Neither Victor Chau nor Adam Hawkshaw were at their physical best when they began dating in Beijing a decade ago, while working with Lane Crawford.
Chau was practising yoga, but not to the advanced level that he is today as a fully fledged yogi.
“He has an eight-pack now, but Victor didn’t have it when we met,” recalls Hawkshaw, a fashion retail veteran and Australian native.
“And he was like this shape,” Chau retorts good-naturedly, pointing to a blob-shaped light fixture at Sugar bar in Taikoo Shing, Quarry Bay.
In Beijing the two spent much time drinking and dining out together. A career opportunity in Hong Kong at Celine in 2014 for Hawkshaw (where he is currently the fashion house’s retail director) led the duo to the city where their sybaritic pursuits continued. In a matter of months, Hawkshaw had packed on an extra 10 kilograms.
The couple remember their first hike over The Twins and Violet Hill on Hong Kong Island. “I couldn’t make it past the first peak … I moaned all the way for three hours and said I’m not doing this again,” recalls Hawkshaw. The pivot to a healthy, fitter life together began as Chau’s yoga pursuits intensified. In 2014 he became ambassador for yoga clothing retailer Lululemon.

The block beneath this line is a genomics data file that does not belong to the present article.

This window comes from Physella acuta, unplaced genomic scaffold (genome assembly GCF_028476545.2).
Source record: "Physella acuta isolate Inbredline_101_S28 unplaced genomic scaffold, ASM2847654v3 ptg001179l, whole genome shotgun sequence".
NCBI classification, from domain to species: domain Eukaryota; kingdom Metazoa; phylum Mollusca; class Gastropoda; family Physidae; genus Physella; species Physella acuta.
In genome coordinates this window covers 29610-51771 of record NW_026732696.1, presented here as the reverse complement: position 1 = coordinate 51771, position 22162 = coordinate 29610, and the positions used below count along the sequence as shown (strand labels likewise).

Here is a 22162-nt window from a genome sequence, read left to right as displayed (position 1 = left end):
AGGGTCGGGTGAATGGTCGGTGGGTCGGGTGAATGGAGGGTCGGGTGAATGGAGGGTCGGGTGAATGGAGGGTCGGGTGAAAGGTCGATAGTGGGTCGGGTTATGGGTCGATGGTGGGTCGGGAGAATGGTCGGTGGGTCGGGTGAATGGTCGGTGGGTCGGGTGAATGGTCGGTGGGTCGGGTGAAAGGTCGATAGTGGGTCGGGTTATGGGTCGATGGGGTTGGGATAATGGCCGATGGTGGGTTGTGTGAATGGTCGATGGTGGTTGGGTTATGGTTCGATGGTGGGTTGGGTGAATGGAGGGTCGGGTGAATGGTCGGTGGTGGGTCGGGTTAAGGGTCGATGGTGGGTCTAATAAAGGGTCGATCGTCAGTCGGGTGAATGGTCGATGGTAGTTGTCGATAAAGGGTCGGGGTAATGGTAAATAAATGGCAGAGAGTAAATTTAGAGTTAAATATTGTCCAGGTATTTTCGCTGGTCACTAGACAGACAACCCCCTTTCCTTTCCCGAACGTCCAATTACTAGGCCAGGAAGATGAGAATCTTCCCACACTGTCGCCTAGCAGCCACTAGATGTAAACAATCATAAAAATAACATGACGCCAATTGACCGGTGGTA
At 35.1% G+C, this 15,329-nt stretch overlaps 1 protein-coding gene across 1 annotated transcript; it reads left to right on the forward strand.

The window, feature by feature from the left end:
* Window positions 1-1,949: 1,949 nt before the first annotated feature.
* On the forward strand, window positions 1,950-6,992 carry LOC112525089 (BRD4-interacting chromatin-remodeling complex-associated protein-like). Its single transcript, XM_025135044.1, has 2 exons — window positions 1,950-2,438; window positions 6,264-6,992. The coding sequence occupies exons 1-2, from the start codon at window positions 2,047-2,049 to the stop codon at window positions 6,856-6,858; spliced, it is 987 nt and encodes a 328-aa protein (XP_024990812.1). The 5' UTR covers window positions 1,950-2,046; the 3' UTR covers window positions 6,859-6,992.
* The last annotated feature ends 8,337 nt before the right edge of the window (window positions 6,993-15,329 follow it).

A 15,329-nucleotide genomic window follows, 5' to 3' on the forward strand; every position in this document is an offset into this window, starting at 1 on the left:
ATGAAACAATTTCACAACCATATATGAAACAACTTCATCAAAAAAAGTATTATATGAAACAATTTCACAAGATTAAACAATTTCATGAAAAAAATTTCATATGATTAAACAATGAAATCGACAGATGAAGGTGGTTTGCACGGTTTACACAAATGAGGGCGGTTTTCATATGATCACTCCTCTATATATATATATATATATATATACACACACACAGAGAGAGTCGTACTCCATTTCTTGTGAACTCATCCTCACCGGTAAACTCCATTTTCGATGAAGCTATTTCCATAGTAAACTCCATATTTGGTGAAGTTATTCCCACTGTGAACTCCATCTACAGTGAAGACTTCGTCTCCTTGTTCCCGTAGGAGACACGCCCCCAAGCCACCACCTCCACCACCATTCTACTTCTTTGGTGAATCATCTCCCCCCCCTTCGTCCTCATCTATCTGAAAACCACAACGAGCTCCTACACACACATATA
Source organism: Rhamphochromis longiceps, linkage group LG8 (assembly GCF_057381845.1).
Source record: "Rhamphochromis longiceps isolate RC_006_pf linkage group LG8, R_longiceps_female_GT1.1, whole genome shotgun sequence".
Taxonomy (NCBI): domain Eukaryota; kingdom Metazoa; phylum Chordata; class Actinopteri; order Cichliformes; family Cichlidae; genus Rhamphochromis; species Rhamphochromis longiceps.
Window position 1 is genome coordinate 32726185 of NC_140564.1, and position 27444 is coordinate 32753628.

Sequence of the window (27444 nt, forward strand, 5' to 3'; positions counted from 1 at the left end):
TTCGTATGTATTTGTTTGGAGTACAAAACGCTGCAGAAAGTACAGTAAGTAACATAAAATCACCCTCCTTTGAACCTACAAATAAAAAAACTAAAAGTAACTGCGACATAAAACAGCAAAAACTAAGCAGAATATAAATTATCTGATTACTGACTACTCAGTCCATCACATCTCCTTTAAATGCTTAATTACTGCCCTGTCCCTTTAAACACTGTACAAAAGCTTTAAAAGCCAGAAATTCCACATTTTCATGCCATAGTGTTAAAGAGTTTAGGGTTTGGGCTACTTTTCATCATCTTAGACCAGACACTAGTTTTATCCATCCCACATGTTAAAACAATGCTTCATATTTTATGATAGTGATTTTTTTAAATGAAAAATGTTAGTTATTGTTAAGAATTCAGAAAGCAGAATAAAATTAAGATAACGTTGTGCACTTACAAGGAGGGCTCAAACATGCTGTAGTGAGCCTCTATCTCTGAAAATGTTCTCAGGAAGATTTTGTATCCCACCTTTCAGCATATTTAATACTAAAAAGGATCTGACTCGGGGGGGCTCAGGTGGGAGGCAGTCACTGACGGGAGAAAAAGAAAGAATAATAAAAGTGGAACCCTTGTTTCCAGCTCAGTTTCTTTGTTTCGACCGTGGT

“I met other fitness instructors, gym trainers and studios like [cycling studio] XYZ, that all helped me explore more of the fitness world. And I learned I wasn’t as fit and strong in these areas, so I did other things [than just yoga],” said Chau. Hawkshaw decided to make a healthier lifestyle change, too.
Victor would remind me constantly of these goals that I had set out to achieve, like my body composition
“As the ambassador’s wife I have a responsibility to not be a fat, unhealthy person; it doesn’t help,” he said. An encounter with another friend in China, with a ripped physique courtesy of CrossFit, prompted him to try it out too. He has been working out five times a week at Coastal Fitness in North Point for the past three years.
Much research shows when one partner achieves positive behavioural change, the other tends to follow suit. In 2015, a University College London study led by Sarah Jackson looked at 3,722 couples in the UK. It found that couples that worked out together and quit unhealthy habits such as smoking together were more likely to maintain these changes compared to people that attempted such changes on their own.